We drove the tar road back to Lower Sabie. The spotlight found the reflection of two eyes in the distance. “Buffalo!” Our guide said. Which was exciting for us. That would be the first time seeing one of these magnificent beasts in the wild.
When we got closer though, there was no big buffalo to be seen. Instead, a tiny Lesser Bushbaby sat on a branch for a few seconds staring at us, before taking a massive leap to another tree. “Well, that is almost the size of a buffalo!” I teased our guide back. We looked at each other and both burst out laughing. That is the moment we became friends and we have been good friends ever since! (You can read a bit about that in my first blog The Ranger and the Flight Attendant)
As first-time Kruger visitors, we had no idea what to expect of the camps in the park and its facilities or of the units we booked. You can almost say we were as green as the first leaves on the trees after the start of the summer rains. Needless to say, we did not think to pack a few ‘essentials’.
The most important thing we forgot was a torch. We were staying in terraced huts in Lower Sabie that did not have a bathroom. Those units look a bit like horse stables and are built in a U shape. I am sure regular visitors to Lower Sabie know the proper name of them.
Anyway, our first night in Lower Sabie and after our first sunset drive, I had to visit the ladies room in the middle of the night. I opened the door of our unit and looked around. A few coals were still smoldering orange in a braai stand or two. The light of the stars was enough for me to be able to see the outline of the roofs and a few tables and chairs. So, I braved a trip to the ablutions. (Half expecting to be eaten by a lion or a leopard along the way, as one does as a first-time Kruger visitor.)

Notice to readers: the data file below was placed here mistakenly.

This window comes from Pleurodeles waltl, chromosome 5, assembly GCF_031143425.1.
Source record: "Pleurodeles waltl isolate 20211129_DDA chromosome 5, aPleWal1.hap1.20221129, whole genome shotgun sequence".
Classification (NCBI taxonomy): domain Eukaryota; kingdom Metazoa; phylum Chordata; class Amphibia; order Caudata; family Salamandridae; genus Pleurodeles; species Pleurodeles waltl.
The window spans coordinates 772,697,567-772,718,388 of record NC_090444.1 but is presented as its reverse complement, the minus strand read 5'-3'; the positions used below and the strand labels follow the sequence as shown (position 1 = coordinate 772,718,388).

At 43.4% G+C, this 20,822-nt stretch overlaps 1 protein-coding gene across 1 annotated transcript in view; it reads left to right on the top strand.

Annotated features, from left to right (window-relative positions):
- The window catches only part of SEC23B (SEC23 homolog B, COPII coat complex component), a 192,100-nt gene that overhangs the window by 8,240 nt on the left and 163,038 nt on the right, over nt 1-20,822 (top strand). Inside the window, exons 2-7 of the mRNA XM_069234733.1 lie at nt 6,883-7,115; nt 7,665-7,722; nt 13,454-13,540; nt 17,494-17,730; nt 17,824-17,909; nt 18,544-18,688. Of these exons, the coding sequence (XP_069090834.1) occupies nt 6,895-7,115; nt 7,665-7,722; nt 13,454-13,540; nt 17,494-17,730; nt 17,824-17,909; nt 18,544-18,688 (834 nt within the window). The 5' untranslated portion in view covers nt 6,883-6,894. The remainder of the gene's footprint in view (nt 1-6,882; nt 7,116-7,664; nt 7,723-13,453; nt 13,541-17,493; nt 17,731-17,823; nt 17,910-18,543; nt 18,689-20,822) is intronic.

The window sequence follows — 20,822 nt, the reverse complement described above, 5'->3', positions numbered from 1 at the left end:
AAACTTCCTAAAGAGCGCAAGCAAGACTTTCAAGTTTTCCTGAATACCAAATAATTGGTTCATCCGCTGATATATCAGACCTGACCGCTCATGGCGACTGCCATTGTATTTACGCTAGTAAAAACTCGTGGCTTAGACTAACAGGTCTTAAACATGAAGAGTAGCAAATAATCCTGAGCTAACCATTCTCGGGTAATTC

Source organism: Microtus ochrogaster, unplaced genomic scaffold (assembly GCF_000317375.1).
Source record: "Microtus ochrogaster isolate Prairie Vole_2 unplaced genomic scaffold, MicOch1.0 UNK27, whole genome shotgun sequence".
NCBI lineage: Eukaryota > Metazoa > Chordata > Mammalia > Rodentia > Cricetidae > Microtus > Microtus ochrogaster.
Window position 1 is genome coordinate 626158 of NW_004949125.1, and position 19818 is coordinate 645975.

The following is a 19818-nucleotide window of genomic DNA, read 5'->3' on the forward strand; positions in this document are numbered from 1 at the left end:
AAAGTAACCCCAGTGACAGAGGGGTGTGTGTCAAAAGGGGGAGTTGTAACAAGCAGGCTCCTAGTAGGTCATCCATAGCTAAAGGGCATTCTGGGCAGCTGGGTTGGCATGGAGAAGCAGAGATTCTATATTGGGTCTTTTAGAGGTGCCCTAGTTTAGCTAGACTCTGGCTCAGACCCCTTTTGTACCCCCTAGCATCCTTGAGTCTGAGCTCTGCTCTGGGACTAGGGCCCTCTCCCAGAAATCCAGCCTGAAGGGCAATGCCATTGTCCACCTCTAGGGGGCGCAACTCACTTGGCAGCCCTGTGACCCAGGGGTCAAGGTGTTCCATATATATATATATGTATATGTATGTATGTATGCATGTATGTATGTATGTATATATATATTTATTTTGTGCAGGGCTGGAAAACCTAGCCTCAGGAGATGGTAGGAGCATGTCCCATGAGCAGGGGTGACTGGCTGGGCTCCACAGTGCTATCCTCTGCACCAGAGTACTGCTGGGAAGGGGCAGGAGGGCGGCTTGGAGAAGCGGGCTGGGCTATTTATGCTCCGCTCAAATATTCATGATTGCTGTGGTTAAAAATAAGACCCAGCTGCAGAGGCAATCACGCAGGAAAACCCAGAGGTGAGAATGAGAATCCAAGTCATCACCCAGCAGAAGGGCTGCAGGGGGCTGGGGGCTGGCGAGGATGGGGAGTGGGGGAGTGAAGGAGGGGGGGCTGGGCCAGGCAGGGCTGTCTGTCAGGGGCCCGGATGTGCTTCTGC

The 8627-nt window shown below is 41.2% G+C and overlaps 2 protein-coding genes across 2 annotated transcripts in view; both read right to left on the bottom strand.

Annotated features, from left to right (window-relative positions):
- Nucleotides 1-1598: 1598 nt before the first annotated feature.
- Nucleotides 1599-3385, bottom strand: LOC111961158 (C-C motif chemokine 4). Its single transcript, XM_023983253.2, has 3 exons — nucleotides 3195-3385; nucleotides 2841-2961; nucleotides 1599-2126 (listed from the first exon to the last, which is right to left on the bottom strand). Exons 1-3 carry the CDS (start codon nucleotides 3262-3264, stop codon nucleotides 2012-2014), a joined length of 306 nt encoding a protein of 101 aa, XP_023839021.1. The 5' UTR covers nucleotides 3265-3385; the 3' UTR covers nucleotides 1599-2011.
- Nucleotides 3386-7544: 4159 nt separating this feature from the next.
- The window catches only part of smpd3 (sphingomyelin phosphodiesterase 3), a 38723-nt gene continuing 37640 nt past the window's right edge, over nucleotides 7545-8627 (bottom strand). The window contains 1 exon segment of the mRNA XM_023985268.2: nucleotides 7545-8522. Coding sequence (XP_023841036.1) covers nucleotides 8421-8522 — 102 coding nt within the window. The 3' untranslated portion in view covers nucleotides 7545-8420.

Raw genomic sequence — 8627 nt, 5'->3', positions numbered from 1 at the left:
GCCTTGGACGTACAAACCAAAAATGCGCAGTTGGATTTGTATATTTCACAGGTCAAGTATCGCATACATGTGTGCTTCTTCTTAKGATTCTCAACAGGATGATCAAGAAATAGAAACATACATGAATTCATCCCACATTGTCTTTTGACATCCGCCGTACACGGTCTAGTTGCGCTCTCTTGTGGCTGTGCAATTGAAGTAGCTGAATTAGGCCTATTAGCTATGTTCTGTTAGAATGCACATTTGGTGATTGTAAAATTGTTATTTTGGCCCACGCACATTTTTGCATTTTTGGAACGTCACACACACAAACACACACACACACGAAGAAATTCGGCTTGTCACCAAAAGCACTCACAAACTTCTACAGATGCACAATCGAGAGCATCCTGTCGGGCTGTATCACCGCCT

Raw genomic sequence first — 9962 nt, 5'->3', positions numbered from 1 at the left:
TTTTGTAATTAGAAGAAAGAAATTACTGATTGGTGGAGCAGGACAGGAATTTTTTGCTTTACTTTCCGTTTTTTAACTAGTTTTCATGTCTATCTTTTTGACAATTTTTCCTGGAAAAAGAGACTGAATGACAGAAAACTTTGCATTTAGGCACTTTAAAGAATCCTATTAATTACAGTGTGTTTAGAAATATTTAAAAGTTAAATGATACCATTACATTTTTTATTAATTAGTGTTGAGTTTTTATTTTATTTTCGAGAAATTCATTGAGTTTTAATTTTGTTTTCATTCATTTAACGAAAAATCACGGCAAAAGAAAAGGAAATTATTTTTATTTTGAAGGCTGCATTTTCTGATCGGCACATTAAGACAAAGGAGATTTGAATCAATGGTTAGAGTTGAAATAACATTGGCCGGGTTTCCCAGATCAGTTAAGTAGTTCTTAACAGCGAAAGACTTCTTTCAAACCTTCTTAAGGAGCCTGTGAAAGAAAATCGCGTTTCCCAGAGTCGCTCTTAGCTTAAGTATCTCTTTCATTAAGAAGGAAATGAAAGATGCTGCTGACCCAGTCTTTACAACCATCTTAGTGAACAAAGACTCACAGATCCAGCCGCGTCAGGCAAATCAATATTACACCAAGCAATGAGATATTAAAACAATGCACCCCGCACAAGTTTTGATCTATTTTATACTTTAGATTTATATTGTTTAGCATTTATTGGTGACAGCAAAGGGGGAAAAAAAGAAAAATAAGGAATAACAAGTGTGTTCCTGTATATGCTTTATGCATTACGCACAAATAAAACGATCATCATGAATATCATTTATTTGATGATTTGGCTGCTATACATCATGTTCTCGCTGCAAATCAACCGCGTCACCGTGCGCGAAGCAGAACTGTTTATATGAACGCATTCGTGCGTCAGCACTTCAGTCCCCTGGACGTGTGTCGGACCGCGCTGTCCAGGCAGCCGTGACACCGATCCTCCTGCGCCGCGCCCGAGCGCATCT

With the ablution block in sight, I suddenly saw a shape in the faint starlight. A big, thick python ( and my first ever sighting of a snake!) was blocking the way stretching from one side of the path to the other. Oh dear. For a second I contemplated jumping over the big snake, as I really needed to wee quite urgently. But decided against doing that and rather chose to walk all the way around the back of the ‘horse stables’ to the toilet.
On my way back to our unit, the snake was still there. It had not moved an inch! So, all the way around the back I walked again. The pool’s water glistening on my left in the starlight. With a sigh of relief, I opened the door to our unit. I hade made it back alive! My friend Nella had slept through the whole thing.
Early the next morning we walked to the ablutions together. On our way, I was telling my friend about the ginormous snake that I found during my nightly excursion to the toilet. I was very surprised to find it was still there! I was even more surprised to find that the big python that had blocked my way to the loo was not a snake at all. But, in fact, the long root of the fig tree that grew next to the path…
We bought a torch in the shop that day… It is still the first thing I pack whenever I go anywhere in the park!